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Keywords: American Revolution

Historical Items

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Item 81321

Tisbury Manor Daughters of the American Revolution, Monson, ca. 1955

Contributed by: Monson Historical Society Date: circa 1955 Location: Monson Media: Photographic print

Item 15489

Houlton Daughters of the American Revolution, 1922

Contributed by: Aroostook County Historical and Art Museum Date: 1922 Location: Houlton Media: Photographic print

Item 9097

Letter from Benedict Arnold to Samuel Chace

Contributed by: Maine Historical Society Date: 1777-02-12 Location: Providence Media: Ink on paper

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Exhibits

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Exhibit

Liberty Threatened: Maine in 1775

At Lexington and Concord, on April 19, 1775, British troops attempted to destroy munitions stored by American colonists. The battles were the opening salvos of the American Revolution. Shortly, the conflict would erupt in Maine.

Exhibit

Maine Eats: the food revolution starts here

From Maine's iconic lobsters, blueberries, potatoes, apples, and maple syrup, to local favorites like poutine, baked beans, red hot dogs, Italian sandwiches, and Whoopie Pies, Maine's identity and economy are inextricably linked to food. Sourcing food, preparing food, and eating food are all part of the heartbeat of Maine's culture and economy. Now, a food revolution is taking us back to our roots in Maine: to the traditional sources, preparation, and pleasures of eating food that have sustained Mainers for millennia.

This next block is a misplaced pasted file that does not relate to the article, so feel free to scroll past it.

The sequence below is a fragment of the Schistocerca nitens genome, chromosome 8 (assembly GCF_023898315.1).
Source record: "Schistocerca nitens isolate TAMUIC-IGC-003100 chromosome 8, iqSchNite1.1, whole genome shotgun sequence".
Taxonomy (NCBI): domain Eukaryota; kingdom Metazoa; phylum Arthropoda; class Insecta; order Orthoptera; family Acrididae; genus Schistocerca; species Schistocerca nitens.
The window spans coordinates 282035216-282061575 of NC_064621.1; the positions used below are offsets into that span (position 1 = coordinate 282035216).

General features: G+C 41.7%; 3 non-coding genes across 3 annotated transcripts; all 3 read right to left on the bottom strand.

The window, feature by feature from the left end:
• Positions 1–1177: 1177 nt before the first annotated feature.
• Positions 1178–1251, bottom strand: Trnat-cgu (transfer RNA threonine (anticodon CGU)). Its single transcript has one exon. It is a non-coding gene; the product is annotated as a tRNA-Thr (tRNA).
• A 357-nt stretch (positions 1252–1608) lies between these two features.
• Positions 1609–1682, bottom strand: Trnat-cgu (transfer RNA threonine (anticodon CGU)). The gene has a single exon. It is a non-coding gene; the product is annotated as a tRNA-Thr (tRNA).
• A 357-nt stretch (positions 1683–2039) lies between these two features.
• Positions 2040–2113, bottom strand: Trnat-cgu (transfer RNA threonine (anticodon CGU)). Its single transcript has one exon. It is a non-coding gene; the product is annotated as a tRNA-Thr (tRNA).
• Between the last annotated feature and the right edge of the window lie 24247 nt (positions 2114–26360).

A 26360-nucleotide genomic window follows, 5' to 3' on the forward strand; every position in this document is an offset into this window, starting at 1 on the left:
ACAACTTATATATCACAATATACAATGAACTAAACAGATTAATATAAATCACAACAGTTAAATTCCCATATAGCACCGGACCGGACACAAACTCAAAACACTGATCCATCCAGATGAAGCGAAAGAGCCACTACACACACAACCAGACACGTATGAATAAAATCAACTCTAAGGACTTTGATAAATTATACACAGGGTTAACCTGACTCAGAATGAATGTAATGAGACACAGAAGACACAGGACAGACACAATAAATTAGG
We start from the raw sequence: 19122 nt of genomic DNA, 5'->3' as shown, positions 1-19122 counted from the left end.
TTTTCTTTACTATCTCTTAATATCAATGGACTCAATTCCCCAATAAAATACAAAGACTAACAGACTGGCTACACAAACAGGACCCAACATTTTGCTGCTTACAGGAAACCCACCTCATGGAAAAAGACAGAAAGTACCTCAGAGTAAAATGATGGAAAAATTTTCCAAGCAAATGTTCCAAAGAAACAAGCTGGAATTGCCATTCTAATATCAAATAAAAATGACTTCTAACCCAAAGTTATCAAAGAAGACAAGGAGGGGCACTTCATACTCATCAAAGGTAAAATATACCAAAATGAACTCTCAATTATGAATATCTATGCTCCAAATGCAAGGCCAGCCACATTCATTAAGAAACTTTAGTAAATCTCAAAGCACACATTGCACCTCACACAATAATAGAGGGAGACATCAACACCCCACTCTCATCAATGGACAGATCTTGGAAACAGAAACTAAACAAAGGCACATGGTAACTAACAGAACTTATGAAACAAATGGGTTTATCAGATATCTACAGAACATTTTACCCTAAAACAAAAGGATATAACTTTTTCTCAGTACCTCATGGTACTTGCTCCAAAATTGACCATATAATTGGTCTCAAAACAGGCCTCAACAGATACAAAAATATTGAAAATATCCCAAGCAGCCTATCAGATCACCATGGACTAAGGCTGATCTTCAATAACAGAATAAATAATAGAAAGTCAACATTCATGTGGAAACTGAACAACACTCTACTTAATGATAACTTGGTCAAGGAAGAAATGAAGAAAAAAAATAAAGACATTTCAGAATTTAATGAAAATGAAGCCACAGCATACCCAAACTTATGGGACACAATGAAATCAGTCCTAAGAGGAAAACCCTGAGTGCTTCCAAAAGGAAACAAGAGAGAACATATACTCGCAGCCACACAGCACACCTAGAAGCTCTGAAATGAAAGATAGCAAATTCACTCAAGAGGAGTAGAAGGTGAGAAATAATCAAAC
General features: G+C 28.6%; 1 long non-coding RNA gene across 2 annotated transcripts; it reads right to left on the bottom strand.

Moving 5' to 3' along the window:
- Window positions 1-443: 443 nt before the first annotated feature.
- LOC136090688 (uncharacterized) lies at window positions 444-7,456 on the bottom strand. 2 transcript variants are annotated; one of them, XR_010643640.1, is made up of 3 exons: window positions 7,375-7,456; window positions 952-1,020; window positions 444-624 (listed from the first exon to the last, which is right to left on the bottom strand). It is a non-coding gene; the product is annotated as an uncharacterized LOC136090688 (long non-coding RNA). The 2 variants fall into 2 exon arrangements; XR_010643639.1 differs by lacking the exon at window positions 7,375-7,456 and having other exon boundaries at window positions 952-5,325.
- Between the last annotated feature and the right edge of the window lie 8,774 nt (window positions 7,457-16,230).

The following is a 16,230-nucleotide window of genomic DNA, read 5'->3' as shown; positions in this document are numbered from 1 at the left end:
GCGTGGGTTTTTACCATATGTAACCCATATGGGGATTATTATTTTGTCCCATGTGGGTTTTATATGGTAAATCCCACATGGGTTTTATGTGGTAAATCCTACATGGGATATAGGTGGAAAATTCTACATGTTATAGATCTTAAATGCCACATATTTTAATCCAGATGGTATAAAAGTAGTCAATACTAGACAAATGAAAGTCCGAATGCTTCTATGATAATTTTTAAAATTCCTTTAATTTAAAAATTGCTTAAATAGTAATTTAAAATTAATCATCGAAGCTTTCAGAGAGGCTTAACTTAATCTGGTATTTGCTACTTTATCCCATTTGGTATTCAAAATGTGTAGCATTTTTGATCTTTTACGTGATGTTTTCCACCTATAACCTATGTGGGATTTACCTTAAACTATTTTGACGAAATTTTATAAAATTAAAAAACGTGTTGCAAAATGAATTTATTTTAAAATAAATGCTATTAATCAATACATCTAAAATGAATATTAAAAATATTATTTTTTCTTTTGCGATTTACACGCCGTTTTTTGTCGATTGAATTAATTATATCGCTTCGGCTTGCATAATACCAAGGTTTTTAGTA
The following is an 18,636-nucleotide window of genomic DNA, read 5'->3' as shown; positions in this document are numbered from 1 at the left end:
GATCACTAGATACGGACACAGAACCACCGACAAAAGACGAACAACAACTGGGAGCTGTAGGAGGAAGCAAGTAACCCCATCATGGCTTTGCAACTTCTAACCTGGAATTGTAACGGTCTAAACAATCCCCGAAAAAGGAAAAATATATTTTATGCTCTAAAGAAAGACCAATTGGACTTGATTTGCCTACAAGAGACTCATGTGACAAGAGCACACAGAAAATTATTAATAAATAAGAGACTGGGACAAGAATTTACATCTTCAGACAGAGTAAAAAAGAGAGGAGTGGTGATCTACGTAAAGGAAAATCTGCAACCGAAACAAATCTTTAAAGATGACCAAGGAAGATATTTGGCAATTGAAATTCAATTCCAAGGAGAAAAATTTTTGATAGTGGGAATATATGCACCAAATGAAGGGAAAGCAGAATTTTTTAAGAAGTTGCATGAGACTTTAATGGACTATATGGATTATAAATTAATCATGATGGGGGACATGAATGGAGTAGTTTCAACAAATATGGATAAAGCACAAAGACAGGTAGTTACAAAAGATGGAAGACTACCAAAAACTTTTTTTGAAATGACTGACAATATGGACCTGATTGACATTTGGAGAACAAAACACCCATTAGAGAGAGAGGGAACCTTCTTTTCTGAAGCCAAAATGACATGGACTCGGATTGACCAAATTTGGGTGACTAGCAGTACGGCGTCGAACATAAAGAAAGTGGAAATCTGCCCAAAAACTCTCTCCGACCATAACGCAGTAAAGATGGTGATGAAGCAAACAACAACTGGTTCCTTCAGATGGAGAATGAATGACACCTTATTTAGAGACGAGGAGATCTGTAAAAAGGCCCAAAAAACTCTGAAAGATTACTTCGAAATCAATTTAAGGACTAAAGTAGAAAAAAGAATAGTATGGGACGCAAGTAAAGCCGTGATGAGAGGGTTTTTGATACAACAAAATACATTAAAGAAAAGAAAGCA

Exhibit

A Soldier's Declaration of Independence

William Bayley of Falmouth (Portland) was a soldier in the Continental Army, seeing service at Ticonderoga, Valley Forge, Monmouth Court House, and Saratoga, among other locations. His letters home to his mother reveal much about the economic hardships experienced by both soldiers and those at home.

Site Pages

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Site Page

Maine's Road to Statehood - The American Revolution and Early Attempts at Separation - Page 1 of 2

The American Revolution and Early Attempts at Separation Overwhelmingly dedicated to independence from Britain, Mainers quieted any murmurs of…

Site Page

Maine's Road to Statehood - The American Revolution and Early Attempts at Separation - Page 2 of 2

The American Revolution and Early Attempts at Separation The committee sent a similar address to the citizens of Maine urging them to support…

Site Page

Skowhegan Community History - A Brief History of the Skowhegan Area

Later, after the American Revolution, the cutting, sawing and transporting of enormous amounts of both pine and spruce boards began.

My Maine Stories

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Story

The centuries-long history of Passamaquoddy Veterans
by Donald Soctomah, Passamaquoddy Historic Preservation Office

Passamaquoddy Veterans Protecting the Homeland